A Medical Power of Attorney (MPOA) form, also known as a healthcare power of attorney or healthcare proxy, is a legal document that allows an individual (the "principal") to designate another person (the "agent" or "attorney-in-fact") to make healthcare decisions on their behalf in the event they become incapacitated or unable to communicate their wishes. This document is essential for ensuring that healthcare decisions align with the individual's preferences when they can't express them personally.
Principal's Information: The full name, address, and contact details of the person granting the medical power of attorney.
Agent's Information: The full name, address, and contact details of the person who is designated to make healthcare decisions on behalf of the principal.
Alternate Agent: Some forms allow the designation of an alternate or backup agent in case the primary agent is unwilling or unable to act.
Decision-making Powers: A detailed list or description of medical decisions the agent is authorized to make. This can range from treatment choices, surgical procedures, end-of-life decisions, organ donation preferences, and more.
Specific Limitations: Any restrictions or limits on the agent's decision-making authority. This section allows the principal to specify certain actions the agent cannot take or to provide specific guidelines.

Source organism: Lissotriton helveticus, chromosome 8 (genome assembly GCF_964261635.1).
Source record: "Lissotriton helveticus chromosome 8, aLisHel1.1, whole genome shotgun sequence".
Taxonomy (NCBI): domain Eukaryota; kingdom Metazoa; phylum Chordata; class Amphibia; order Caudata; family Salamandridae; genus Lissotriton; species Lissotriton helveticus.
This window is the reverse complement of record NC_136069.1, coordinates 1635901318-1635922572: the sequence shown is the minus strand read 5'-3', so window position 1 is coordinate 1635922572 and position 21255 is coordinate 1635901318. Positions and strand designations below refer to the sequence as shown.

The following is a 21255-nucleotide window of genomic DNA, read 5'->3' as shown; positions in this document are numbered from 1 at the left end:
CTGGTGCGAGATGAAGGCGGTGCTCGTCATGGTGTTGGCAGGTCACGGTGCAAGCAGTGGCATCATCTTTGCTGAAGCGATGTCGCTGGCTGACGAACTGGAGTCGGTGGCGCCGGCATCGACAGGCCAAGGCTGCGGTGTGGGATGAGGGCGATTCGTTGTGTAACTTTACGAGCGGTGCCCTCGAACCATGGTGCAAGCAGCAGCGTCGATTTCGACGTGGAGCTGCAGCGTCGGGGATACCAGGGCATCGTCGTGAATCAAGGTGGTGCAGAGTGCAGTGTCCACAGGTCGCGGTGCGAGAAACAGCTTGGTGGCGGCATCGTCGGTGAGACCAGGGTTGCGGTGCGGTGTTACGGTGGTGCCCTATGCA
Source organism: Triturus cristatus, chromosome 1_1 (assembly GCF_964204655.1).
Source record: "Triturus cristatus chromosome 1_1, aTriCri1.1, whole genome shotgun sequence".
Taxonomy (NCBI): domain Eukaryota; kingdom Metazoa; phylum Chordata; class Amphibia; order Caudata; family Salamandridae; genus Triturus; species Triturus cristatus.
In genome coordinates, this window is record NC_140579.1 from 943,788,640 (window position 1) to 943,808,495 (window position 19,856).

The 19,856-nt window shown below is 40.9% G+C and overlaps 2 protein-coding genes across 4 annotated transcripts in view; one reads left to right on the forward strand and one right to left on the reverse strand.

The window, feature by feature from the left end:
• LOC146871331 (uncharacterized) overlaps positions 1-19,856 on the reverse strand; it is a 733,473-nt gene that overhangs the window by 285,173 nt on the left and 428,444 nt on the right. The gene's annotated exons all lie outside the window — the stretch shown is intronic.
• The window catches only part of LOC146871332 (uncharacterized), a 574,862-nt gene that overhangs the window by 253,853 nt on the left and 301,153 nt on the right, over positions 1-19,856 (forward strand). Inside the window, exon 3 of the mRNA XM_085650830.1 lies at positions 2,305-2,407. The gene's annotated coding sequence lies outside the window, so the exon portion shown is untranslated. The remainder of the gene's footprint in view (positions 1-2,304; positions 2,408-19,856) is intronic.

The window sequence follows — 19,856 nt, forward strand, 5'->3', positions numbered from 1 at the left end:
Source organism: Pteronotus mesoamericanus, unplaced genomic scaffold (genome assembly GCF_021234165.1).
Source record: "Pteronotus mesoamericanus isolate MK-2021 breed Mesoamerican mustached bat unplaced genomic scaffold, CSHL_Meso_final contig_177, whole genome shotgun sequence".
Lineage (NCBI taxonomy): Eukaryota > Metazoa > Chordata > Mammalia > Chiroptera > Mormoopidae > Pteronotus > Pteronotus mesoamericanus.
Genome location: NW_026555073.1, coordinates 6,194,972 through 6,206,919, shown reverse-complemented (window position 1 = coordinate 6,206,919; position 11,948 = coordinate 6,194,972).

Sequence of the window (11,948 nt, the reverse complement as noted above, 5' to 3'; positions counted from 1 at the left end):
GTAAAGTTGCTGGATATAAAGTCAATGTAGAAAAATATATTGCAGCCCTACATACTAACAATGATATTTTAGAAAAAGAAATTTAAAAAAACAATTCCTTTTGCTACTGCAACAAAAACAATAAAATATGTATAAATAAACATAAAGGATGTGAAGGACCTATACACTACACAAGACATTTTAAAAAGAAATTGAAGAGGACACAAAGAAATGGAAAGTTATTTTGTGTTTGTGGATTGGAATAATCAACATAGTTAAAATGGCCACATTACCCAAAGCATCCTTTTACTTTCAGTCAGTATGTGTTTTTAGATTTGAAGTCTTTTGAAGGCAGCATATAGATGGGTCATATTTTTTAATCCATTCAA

Duration: The start and end dates of the agent's authority, if there are any. Some MPOA forms might only become effective under certain conditions, like the principal being declared incapacitated by a medical professional.
Signature and Date: The principal's signature, affirming their understanding and consent, along with the date of signing.
Witnesses and Notarization: Depending on the jurisdiction, the MPOA might need to be signed in the presence of witnesses, and their signatures might be required. Some states also require the form to be notarized.
Revocation Clause: Information about how the principal can revoke or cancel the MPOA if they change their mind.
It's important to distinguish between a Medical Power of Attorney and a Living Will. While an MPOA designates a person to make healthcare decisions, a Living Will provides specific instructions about the principal's healthcare preferences, especially regarding end-of-life care. Some individuals opt to have both, ensuring their preferences are clear and someone they trust is authorized to make decisions.
Given the significant implications of an MPOA, individuals should discuss their wishes thoroughly with the designated agent and ensure they understand and are willing to act in the principal's best interests. Legal counsel might also be beneficial to ensure the form aligns with state-specific requirements and accurately captures the individual's intentions.